Special Correspondent

`Survey has cast serious doubts about its own predictions'

  • Ground realities changing in the State
  • `BJP is gaining ground'

    NEW DELHI: Poll surveys have lost their credibility after their failure to predict the outcome of the 2004 Lok Sabha election or the more recent Assembly polls in Punjab and Uttarakhand, the Bharatiya Janata Party said here on Wednesday.

    It rubbished the poll survey for Uttar Pradesh conducted by the Centre for the Study of Developing Societies that predicted a poor third position for the BJP, below the Samajwadi Party and the Bahujan Samaj Party.

    Party spokesperson Ravi Shankar Prasad criticised the survey that was "so unsure of itself" in that it had predicated its own conclusion with so many ifs and buts.

    The survey predicted the BJP would notch its worst performance ever, getting just 50 to 60 seats along with its allies in an Assembly of 403 as against 88 seats it won five years ago. Mr. Prasad described it as "trash."

    Reading out published passages from the survey, he said the survey had cast serious doubts about its own predictions saying: "Don't take out your calculators right away. For this is not a forecast of what the election result might be on May 11 when the votes are finally counted."

    BJP leaders said the ground realities were changing in the State "every day." The ruling Samajwadi Party was slipping and the BJP was gaining ground.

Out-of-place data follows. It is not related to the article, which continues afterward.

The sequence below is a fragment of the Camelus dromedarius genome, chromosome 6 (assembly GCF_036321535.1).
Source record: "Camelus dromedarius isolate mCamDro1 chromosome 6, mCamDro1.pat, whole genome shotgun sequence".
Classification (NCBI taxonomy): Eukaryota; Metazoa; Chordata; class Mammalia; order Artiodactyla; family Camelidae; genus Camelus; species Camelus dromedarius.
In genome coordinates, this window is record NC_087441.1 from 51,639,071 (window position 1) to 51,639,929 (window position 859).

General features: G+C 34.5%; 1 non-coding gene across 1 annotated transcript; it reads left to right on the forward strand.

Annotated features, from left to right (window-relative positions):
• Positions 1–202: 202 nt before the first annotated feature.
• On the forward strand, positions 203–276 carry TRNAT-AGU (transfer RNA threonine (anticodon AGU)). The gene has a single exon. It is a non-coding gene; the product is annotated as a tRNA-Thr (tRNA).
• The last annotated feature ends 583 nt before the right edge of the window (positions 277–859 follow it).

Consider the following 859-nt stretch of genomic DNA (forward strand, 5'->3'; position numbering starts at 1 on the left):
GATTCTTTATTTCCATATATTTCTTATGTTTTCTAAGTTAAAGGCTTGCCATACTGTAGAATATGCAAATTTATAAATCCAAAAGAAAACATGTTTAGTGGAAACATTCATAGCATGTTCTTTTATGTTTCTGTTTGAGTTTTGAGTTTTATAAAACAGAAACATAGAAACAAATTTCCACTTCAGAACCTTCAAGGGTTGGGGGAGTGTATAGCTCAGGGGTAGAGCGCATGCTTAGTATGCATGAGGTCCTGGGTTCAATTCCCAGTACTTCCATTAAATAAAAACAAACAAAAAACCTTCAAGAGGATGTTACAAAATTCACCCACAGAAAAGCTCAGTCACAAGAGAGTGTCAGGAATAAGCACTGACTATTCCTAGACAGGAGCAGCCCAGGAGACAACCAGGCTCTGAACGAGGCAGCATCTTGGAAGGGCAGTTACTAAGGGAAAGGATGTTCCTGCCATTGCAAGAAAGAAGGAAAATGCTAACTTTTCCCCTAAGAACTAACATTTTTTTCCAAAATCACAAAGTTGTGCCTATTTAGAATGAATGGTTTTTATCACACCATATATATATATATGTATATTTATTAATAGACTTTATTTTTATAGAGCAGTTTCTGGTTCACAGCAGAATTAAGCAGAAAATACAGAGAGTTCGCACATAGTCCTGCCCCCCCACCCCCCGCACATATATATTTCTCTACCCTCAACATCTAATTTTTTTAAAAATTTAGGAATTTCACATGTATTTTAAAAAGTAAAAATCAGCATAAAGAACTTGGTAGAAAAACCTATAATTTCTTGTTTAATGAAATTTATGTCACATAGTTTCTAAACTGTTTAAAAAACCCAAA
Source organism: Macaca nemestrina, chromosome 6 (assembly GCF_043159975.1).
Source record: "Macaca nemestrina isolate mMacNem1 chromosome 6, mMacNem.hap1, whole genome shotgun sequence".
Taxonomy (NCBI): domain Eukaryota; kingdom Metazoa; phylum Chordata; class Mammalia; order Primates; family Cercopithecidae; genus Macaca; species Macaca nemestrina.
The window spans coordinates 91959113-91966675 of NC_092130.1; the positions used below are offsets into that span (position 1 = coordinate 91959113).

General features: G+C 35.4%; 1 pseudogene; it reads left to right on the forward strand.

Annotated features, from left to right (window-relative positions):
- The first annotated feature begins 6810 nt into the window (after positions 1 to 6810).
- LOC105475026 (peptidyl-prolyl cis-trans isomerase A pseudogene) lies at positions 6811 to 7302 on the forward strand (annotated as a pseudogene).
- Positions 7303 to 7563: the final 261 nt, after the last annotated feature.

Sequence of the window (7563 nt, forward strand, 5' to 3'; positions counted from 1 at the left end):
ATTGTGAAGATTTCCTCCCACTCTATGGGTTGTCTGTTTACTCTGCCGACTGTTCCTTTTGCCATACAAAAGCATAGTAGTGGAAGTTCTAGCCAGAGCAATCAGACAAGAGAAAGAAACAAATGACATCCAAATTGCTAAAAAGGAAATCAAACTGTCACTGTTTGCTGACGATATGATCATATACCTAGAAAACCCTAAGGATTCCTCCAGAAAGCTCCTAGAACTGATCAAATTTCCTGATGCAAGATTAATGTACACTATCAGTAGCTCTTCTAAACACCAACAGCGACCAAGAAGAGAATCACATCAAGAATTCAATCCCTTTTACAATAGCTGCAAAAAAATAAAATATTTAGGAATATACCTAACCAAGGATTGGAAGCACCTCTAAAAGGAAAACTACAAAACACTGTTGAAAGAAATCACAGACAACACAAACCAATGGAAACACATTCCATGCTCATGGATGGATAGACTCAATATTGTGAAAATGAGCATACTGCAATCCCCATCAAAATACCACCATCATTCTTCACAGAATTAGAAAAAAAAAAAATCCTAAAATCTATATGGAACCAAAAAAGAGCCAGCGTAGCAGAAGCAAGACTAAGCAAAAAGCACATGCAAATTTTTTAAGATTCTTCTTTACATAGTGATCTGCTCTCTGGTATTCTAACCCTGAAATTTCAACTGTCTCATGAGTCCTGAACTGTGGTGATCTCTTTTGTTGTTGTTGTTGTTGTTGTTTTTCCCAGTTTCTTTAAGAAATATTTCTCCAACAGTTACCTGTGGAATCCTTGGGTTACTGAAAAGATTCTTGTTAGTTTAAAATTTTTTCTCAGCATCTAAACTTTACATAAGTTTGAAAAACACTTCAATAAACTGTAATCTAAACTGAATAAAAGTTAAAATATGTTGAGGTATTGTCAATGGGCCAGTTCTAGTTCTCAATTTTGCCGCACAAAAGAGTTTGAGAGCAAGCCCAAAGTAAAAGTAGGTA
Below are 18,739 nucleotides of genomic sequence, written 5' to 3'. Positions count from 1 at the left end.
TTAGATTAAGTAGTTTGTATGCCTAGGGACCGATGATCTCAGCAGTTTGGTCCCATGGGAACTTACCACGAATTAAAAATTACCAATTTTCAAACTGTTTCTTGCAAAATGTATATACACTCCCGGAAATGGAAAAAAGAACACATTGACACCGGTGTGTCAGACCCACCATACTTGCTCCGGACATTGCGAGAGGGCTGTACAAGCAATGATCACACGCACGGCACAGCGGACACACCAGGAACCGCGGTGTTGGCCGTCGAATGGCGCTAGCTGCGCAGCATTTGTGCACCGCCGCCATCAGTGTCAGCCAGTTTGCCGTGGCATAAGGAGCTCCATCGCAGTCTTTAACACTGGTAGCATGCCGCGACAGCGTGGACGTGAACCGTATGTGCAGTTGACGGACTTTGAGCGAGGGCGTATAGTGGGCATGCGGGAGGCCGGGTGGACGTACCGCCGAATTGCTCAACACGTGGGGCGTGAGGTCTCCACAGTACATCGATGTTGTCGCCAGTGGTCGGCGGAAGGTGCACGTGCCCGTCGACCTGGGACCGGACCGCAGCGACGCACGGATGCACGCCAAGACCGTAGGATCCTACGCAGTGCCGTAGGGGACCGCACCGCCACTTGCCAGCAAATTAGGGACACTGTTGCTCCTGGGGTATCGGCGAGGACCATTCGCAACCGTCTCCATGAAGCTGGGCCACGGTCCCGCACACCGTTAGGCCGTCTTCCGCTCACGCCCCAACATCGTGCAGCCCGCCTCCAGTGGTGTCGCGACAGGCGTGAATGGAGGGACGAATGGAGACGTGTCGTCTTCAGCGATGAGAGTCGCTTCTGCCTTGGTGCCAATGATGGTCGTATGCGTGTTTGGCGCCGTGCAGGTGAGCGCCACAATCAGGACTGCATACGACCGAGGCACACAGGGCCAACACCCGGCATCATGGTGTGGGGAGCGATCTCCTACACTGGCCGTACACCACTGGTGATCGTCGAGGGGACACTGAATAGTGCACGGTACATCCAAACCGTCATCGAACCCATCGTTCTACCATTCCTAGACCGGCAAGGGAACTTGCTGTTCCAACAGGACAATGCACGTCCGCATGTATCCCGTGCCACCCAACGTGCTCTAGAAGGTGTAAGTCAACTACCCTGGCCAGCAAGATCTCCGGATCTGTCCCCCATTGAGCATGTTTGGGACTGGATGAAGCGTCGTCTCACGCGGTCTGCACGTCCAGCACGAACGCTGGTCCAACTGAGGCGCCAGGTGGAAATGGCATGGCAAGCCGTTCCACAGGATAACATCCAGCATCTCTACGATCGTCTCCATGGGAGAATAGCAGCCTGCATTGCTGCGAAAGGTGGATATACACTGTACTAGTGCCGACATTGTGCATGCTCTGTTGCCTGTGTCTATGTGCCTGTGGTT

They also tried to play down the adverse effects of the rebellion by the Gorakhpur MP Aditya Nath, who has decided to contest some 70 seats independently under the banner of a newly floated outfit. However, privately they admitted that he had influence around Gorakhpur and could win a few seats and inflict damage on the party in some 10 to 15 seats.

    The BJP is pinning its hopes on a division of what it describes as the "anti-BJP vote."

    It is also hoping that the Muslim vote will not consolidate behind the SP and the BSP will not be able to make a sizeable dent on the Brahmin vote. It is depending on an undercurrent of Hindutva sympathy to get back the support base it enjoyed in 1991 when it had emerged victorious in 221 Assembly constituencies.

    This time the BJP has also made it clear that it will not team up with the BSP as it did three times in the past in a post-election alliance to share power with it.

    Some party leaders have pointed out that with Rajnath Singh at the helm of BJP affairs, the pro-Mayawati voices in the party may not be able to get an upper hand as an alliance with the BSP would finish Mr. Singh's own `Thakur' support' base.

    The `Brahmin' may go with the Dalit, as has been seen in the past when both Dalits and Brahmins supported the Congress and recently when Ms. Mayawati has tried to make a similar formula work, but in U.P. the `Thakur' will never go with the Dalit, one party leader pointed out.